Our client’s Chinese carved diorama
from the nineteenth century is one
of the most delightful items I’ve had
the pleasure to treat. It is a pavilion
over water, with big rocks with large
trees of varying sorts along the base.
The upper level is adorned with
beautiful women enjoying their music
and possible various sewing arts, and
flirting with the men below. Below men
are working, and some are looking up rapturously at the adoring women.
One of the men on the lower level
appears to have a much more elaborate costume, left, and I assume that
this man may have some sort of
ownership or higher standing.
The table also has a wooden form that holds the diorama and
a glass top, both of which will also be conserved.
Phase One, Assess Figurines
When our client brought the table to us, only a few figurines appeared to be loose;
our first phase was to see if others were also loose.
Mitchell disassembled the table so that they could be examined without the glass.
If you look closely at the top image, you can see the torso of the broken figurine (right)
just above the “ns” in our name. She was the fifth female from the left on
the balcony of the pavilion. She came apart in a move, and we believe as she fell (her legs were found behind the stair railing) she took the leaves along for the ride.
We haven’t found the location of the bubbly carving — and not sure if it is supposed to
be foam from the water, or an unknown bit of foliage. I am inclined to the former.
To test if any other parts were loose, I gently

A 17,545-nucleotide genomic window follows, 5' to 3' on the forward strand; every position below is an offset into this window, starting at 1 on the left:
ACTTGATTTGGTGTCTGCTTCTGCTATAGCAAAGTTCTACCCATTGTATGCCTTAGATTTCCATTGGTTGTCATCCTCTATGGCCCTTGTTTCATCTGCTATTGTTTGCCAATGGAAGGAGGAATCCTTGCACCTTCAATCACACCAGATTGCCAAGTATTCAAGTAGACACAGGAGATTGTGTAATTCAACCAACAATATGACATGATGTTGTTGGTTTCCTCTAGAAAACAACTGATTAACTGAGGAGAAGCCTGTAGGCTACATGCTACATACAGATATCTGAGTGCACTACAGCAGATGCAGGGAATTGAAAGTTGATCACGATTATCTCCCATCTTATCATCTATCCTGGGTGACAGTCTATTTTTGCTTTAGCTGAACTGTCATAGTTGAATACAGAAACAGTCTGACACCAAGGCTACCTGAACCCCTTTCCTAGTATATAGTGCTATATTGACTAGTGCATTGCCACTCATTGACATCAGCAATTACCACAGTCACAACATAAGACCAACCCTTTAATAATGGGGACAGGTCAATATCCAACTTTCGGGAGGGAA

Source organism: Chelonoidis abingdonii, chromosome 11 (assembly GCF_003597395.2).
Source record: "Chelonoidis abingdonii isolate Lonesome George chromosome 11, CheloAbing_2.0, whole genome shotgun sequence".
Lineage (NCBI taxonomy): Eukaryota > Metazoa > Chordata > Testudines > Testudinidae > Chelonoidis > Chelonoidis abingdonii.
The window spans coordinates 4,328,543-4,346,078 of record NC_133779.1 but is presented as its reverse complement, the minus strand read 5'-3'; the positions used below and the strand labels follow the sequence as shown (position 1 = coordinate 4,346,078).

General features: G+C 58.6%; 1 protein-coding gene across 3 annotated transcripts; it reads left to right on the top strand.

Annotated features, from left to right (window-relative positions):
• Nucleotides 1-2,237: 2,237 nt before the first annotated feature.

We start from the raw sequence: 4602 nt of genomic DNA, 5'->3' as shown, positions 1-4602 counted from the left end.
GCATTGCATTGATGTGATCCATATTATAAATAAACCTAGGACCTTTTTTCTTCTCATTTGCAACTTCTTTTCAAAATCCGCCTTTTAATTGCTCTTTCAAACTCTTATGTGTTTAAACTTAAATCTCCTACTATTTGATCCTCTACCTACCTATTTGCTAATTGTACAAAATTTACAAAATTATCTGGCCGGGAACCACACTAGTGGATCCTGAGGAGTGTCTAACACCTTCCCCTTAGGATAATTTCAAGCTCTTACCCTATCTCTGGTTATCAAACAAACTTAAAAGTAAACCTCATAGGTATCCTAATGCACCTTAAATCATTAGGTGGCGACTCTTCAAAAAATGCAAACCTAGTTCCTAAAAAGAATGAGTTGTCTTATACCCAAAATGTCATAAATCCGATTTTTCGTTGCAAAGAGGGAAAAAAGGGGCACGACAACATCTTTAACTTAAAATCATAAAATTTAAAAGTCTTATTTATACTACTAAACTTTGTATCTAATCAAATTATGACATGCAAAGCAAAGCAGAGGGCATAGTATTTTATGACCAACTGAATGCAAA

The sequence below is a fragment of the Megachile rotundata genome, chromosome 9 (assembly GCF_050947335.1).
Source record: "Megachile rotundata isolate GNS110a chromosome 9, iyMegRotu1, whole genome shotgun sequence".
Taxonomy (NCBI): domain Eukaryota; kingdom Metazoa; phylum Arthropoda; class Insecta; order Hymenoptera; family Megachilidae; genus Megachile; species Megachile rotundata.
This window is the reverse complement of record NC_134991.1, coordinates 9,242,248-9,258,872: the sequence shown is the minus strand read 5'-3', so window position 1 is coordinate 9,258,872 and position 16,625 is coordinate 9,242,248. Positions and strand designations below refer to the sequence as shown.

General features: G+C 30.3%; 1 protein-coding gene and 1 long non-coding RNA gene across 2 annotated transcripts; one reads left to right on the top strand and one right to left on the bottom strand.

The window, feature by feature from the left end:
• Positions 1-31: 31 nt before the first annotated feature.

touched each figurine,
tree, or landscape part
with the dental pick, right.
If it was loose it lifted easily.
Several more tiles, leaves,
and a second figurine,
happily not in pieces, was found to be loose.
We finally discovered the proper location of a sharp triangular piece; it is
behind a tree, part of the lower banister, next post.
Only one part could not be found, and that is a small part of the stairwell, above left.
The newel post is missing, and we know should be there because it has a small gap and cannot be glued in place without it, seen in the right image of the stairs.
It may have slipped and is lodged deep behind the railings, but we could not find it.
(The temptation, of course, is to gently shake it loose but the table is too fragile!)
If it suddenly appears before the table is reassembled we can easily glue it in place.
Phase Two, Clean
Over the years tiny bits of the figurines have sloughed off; it appears as sand! This was vacuumed carefully on the painted wooden background and over the figurines and decorative building parts with a tiny funneled textile vacuum set on low suction, above.
The sky along the top had
an odd sticky quality to it.
It attracted the “sand” and it stuck to the sky, above right. As the sky is a painted
wooden base, after testing
we knew we could gently
clean it using distilled water and cotton swabs, and the ridge at the top of the sky
was carefully cleaned of
debris and the sticky substance.
You can see the grime removed on the cotton swabs, above left.
We tested the clean-ability of the figurines on the edge of a cloud, above right. A slightly damp cotton swab touched the edge and the blue from the cloud came off on the swab.
THE FIGURINES AND THE APPLIED
DECORATIONS MAY NOT BE WET CLEANED!
A substance that looked like common black machine grease was found in several places on the white railings; we have no clue as to how it might have arrived on the railings!
It was easily cleaned, and as there was no colorful decoration on the railings, it was safe to do so, above.
Above, I leave you with details of the lower right-facing corner of the diorama, and a central portion of the balcony with four women — neither had repairs — after cleaning.
Phase three, reparation, next post!
Written by Kate Powell ©MPF Conservation.
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